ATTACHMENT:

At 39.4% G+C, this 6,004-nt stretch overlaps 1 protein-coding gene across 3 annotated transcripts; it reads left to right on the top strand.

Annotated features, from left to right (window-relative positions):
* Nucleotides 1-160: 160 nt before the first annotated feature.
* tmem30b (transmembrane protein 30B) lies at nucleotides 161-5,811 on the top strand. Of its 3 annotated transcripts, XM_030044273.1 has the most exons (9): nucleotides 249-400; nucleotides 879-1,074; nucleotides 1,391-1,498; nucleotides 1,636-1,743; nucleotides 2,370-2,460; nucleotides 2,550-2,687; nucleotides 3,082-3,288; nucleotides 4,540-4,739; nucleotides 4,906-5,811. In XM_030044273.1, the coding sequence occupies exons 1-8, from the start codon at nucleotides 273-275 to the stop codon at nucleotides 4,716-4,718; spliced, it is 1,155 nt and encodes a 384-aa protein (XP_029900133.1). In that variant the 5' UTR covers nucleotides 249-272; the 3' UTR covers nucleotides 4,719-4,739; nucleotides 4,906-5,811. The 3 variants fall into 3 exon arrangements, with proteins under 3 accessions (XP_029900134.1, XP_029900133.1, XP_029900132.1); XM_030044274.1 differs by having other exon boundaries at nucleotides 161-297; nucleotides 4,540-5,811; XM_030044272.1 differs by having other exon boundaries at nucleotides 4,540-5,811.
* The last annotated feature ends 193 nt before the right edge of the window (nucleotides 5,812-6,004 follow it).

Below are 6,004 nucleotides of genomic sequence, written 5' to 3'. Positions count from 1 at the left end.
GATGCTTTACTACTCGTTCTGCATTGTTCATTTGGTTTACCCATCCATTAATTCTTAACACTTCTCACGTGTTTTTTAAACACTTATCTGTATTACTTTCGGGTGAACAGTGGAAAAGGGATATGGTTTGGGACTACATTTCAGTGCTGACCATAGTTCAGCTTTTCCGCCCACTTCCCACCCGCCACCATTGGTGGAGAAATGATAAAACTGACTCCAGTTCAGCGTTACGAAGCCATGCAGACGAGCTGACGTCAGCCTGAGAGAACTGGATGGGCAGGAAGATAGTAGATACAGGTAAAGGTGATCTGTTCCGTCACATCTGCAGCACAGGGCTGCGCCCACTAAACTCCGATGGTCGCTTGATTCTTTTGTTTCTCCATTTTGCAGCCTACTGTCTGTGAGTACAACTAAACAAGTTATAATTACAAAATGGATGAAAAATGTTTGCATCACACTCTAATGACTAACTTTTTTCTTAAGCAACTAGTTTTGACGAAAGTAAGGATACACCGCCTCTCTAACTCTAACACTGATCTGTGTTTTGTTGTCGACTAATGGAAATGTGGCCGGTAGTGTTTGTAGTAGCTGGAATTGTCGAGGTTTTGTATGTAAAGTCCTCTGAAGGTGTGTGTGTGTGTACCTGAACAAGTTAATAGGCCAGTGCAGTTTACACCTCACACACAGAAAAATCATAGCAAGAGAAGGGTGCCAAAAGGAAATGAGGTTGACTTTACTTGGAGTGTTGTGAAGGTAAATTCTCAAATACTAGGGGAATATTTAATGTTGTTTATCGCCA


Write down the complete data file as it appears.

At 39.4% G+C, this 6,004-nt stretch overlaps 1 protein-coding gene across 3 annotated transcripts; it reads left to right on the top strand.

Annotated features, from left to right (window-relative positions):
* Nucleotides 1-160: 160 nt before the first annotated feature.
* tmem30b (transmembrane protein 30B) lies at nucleotides 161-5,811 on the top strand. Of its 3 annotated transcripts, XM_030044273.1 has the most exons (9): nucleotides 249-400; nucleotides 879-1,074; nucleotides 1,391-1,498; nucleotides 1,636-1,743; nucleotides 2,370-2,460; nucleotides 2,550-2,687; nucleotides 3,082-3,288; nucleotides 4,540-4,739; nucleotides 4,906-5,811. In XM_030044273.1, the coding sequence occupies exons 1-8, from the start codon at nucleotides 273-275 to the stop codon at nucleotides 4,716-4,718; spliced, it is 1,155 nt and encodes a 384-aa protein (XP_029900133.1). In that variant the 5' UTR covers nucleotides 249-272; the 3' UTR covers nucleotides 4,719-4,739; nucleotides 4,906-5,811. The 3 variants fall into 3 exon arrangements, with proteins under 3 accessions (XP_029900134.1, XP_029900133.1, XP_029900132.1); XM_030044274.1 differs by having other exon boundaries at nucleotides 161-297; nucleotides 4,540-5,811; XM_030044272.1 differs by having other exon boundaries at nucleotides 4,540-5,811.
* The last annotated feature ends 193 nt before the right edge of the window (nucleotides 5,812-6,004 follow it).

Below are 6,004 nucleotides of genomic sequence, written 5' to 3'. Positions count from 1 at the left end.
GATGCTTTACTACTCGTTCTGCATTGTTCATTTGGTTTACCCATCCATTAATTCTTAACACTTCTCACGTGTTTTTTAAACACTTATCTGTATTACTTTCGGGTGAACAGTGGAAAAGGGATATGGTTTGGGACTACATTTCAGTGCTGACCATAGTTCAGCTTTTCCGCCCACTTCCCACCCGCCACCATTGGTGGAGAAATGATAAAACTGACTCCAGTTCAGCGTTACGAAGCCATGCAGACGAGCTGACGTCAGCCTGAGAGAACTGGATGGGCAGGAAGATAGTAGATACAGGTAAAGGTGATCTGTTCCGTCACATCTGCAGCACAGGGCTGCGCCCACTAAACTCCGATGGTCGCTTGATTCTTTTGTTTCTCCATTTTGCAGCCTACTGTCTGTGAGTACAACTAAACAAGTTATAATTACAAAATGGATGAAAAATGTTTGCATCACACTCTAATGACTAACTTTTTTCTTAAGCAACTAGTTTTGACGAAAGTAAGGATACACCGCCTCTCTAACTCTAACACTGATCTGTGTTTTGTTGTCGACTAATGGAAATGTGGCCGGTAGTGTTTGTAGTAGCTGGAATTGTCGAGGTTTTGTATGTAAAGTCCTCTGAAGGTGTGTGTGTGTGTACCTGAACAAGTTAATAGGCCAGTGCAGTTTACACCTCACACACAGAAAAATCATAGCAAGAGAAGGGTGCCAAAAGGAAATGAGGTTGACTTTACTTGGAGTGTTGTGAAGGTAAATTCTCAAATACTAGGGGAATATTTAATGTTGTTTATCGCCA